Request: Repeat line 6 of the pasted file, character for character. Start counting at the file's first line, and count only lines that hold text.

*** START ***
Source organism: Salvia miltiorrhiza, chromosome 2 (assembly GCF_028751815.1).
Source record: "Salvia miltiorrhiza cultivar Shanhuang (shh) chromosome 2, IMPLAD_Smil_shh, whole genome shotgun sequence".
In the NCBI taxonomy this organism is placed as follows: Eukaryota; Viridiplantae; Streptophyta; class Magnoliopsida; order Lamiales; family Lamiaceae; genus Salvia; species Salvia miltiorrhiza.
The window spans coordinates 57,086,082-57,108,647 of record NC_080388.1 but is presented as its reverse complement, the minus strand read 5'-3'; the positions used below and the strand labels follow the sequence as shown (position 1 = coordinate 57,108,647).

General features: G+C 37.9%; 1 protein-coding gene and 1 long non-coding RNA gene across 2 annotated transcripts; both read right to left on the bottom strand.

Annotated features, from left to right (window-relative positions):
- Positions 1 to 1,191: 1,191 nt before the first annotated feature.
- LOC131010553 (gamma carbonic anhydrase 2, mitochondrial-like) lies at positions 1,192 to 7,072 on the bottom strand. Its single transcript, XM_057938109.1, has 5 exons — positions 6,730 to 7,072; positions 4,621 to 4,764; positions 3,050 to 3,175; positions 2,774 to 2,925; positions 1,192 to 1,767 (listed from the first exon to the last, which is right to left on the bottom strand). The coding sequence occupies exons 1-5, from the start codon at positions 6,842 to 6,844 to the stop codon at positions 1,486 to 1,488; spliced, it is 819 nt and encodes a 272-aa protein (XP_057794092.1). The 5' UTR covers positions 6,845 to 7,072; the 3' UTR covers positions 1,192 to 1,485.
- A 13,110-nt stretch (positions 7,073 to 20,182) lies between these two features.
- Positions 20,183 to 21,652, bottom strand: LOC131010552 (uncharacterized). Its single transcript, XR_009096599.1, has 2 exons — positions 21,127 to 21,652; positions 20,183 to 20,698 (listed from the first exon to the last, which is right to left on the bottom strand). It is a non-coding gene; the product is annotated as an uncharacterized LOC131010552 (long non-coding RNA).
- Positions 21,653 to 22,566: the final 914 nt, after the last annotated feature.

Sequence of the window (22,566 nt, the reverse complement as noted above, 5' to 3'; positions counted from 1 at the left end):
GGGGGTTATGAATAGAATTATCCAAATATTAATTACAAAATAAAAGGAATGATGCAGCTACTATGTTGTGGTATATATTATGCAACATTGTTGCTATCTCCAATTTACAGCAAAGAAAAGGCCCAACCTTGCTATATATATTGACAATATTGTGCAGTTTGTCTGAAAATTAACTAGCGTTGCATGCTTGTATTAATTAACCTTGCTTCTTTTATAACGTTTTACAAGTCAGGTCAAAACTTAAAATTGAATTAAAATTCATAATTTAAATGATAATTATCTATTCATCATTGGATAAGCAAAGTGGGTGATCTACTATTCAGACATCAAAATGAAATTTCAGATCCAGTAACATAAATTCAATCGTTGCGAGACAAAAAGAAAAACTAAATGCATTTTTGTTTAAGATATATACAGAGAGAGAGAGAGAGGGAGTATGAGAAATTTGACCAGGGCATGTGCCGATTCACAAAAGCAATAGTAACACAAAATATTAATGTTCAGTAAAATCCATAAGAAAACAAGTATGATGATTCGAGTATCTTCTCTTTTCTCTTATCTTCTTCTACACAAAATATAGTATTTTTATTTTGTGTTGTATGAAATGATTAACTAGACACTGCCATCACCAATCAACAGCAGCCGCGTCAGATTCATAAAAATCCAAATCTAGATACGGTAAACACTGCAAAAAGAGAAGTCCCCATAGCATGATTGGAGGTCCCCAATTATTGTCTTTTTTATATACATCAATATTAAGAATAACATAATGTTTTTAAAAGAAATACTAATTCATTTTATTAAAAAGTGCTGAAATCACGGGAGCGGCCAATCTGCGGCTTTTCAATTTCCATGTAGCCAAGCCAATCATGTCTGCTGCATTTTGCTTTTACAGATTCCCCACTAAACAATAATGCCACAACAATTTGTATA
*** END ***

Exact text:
Annotated features, from left to right (window-relative positions):